A Midsummer Night's Dream

Silly Shakespeare for Students

Fiction - Drama
91 Pages
Reviewed on 10/20/2020
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Author Biography

Paul Leonard Murray has worked as an actor and educator for over 30 years. He graduated in Theatre, gained an MA in Educational Theatre and a PhD in Applied Theatre. Originally from England but now living and working in Belgrade, Serbia, Paul is a passionate believer in the power of theatre to engage, educate and amuse children of all ages.

He is currently the director of Belgrade English Language Theatre which is a youth theatre for young people for whom English is not their native tongue. The plays in the Silly Shakespeare for Students series were developed with the help of his youth theatre members and can be read in class or performed. Inspired by the humour of the Goons, Monty Python and Commedia dell Arte (and of course the Bard himself) Paul hopes that these adaptations can help to inspire further appreciation of theatre, the English language, Shakespeare and silliness.

    Book Review

Reviewed by Louise Hurrell for Readers' Favorite

A Midsummer Night’s Dream might be one of Shakespeare’s most famous plays, with countless stage, film, and tv adaptations performed over the years. It is a brave task to readapt a story many people recognize, but Paul Leonard Murray has successfully pulled it off. While he has reduced the running time to around an hour, Murray has lost none of the core themes and ideas explored in the original. Instead, they are discussed in a way that younger or foreign students can understand, but still keeps the spirit from the Bard’s play. The love square featuring Lysander, Hermia, Demetrius, and Helena was brilliantly done and engaging, with perhaps the mischievous Puck stealing the show.

The use of rhyming couplets to tell the story was great. It was reminiscent of the iambic pentameter used by many of Shakespeare’s characters, and helped the story flow incredibly smoothly. The plot was just as bizarre and hilarious as ever and, despite having read A Midsummer Night’s Dream countless times, I still found Murray’s text funny. Between the couplets and the storyline, it was a very joyful, wacky reading experience and I breezed through the entire play in under an hour. It is incredibly readable, and Shakespeare novices will certainly have a great time with it. Long gone are impressions of Shakespeare being difficult. If all of the plays in the Silly Shakespeare for Students series is as good as A Midsummer Night’s Dream, then Murray will have helped make the Bard accessible for a whole new audience.

Lois Henderson

Magic and mayhem rule once more in William Shakespeare’s A Midsummer Night’s Dream (one in the series of Silly Shakespeare for Students) as rewritten in rhyming couplets by Paul Leonard Murray, with the help of members of the Belgrade English Language Theater, of which he is the director. In his prefatory summary, Murray asserts that their version is “very close to the original in terms of plot, characters, and narrative.” All that has been added is a brief introduction by the overseeing narrator and, so as to simplify the plot and characterization, certain of the minor fairy characters have been combined into the part of Fairy. Otherwise, the play, in context, setting, and development, closely resembles the original comic masterpiece, dominated by the theme of falling in and out of love, subject to the misalliances resulting from the administration of a magic potion to prospective lovers in a wood adjoining the regal court of ancient Athens.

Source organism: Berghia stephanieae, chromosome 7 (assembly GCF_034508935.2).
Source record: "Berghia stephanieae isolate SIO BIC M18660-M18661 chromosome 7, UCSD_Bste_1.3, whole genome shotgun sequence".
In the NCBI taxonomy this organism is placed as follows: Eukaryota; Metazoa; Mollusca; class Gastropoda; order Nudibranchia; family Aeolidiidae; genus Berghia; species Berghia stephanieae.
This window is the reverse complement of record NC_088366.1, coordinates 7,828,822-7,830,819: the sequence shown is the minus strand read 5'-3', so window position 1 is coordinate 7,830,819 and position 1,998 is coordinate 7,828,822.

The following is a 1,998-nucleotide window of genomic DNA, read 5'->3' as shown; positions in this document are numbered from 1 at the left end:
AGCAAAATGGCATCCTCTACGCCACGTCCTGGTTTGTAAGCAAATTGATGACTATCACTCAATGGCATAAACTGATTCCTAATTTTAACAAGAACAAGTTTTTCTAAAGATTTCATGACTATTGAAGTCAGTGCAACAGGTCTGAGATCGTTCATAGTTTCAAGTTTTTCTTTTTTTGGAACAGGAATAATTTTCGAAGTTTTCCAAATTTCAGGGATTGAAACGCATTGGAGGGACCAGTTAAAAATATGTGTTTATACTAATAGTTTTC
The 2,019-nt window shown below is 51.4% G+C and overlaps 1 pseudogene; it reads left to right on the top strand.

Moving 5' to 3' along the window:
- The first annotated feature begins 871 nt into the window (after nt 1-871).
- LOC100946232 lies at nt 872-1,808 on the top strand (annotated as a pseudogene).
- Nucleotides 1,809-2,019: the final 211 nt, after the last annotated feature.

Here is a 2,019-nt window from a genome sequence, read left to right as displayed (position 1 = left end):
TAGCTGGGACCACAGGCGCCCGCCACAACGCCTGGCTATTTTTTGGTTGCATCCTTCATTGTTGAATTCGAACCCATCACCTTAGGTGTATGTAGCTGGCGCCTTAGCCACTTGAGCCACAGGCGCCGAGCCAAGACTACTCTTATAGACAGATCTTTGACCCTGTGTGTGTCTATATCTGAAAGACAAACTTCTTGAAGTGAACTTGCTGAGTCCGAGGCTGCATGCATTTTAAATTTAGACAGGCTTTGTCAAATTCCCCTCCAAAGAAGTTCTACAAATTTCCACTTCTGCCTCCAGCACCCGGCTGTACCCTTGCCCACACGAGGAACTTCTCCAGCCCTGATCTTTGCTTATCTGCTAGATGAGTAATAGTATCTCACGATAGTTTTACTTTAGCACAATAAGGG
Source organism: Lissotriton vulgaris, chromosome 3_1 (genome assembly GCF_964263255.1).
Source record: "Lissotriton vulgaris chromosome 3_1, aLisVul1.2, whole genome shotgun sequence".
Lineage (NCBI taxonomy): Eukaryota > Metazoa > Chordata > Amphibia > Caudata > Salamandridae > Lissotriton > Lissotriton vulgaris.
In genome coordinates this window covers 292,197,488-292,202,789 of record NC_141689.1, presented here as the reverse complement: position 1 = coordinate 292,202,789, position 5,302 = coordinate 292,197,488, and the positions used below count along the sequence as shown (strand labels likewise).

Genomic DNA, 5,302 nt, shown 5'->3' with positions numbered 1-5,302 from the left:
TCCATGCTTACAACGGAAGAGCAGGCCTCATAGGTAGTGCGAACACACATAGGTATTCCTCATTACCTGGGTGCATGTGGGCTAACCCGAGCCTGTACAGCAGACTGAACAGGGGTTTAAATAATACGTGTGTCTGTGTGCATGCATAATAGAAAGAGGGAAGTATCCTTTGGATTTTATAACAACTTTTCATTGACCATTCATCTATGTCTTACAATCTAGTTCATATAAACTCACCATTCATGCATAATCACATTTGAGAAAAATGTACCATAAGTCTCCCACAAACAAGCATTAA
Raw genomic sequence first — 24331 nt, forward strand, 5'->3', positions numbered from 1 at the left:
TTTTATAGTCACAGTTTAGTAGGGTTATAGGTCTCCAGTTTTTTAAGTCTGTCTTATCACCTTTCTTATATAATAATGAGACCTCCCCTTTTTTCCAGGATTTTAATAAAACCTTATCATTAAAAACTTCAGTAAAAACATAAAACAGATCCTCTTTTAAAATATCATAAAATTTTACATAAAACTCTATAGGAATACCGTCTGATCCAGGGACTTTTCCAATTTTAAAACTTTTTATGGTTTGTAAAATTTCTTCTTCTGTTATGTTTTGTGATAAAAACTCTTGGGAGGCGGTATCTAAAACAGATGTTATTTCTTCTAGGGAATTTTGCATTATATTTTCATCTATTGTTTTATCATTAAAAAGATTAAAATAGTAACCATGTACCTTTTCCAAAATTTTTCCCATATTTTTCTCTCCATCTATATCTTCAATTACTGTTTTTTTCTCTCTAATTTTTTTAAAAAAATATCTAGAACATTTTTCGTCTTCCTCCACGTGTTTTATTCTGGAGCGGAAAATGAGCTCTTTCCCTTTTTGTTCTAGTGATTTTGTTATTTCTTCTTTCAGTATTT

I thoroughly enjoyed the care taken by Paul Leonard Murray in rendering the Elizabethan text of the drama A Midsummer Night’s Dream highly palatable for English as a Foreign Language cast members and audience. The rollicking humor of William Shakespeare’s somewhat bawdy play is retained despite the simplification of the text, and the innate rhythm of the English language still dominates the script. Murray’s flexibility is shown in him encouraging the cast to ad-lib where they feel that doing so will free performing the work from unnecessary restraints. As he states in his helpful forescript on playing style: “Overall, this version should be fun to play and watch.”

K.C. Finn

A Midsummer Night's Dream (Silly Shakespeare for Students) is a work of adapted drama for educational purposes which was penned by author Paul Leonard Murray alongside the original text and ideas of playwright William Shakespeare. As the series title suggests, the text aims to take the central storyline of the classic tale of four lovers lost in the Athenian forest and present it in a fun and accessible way, and hopefully, one which helps students to learn the nuances of the story and characters a little better. This version of the play still contains all of the confusion and bemusement of the lovers and the fairy folk toying with their lives but is reduced to an hour in playing time for classes to act it out.

Author and educator Paul Leonard Murray has crafted a great introduction to the wit and wisdom of William Shakespeare in a fully accessible fashion for the modern age. Whilst I adore the classic language of the bard, it’s not every child’s favorite in the classroom, but having it introduced in this shortened and simplified version allows students to understand the storyline and characters better before tackling the full-on text. I also really appreciated the fact that much of the rhyme and rhythm of the original text is kept in place so that it still feels true to the bard’s lyrical style. Many of the rewordings play into the new couplet rhyme scheme beautifully, and the incidents are indeed as funny as ever. Overall, I would highly recommend A Midsummer Night's Dream (Silly Shakespeare for Students) for classrooms worldwide.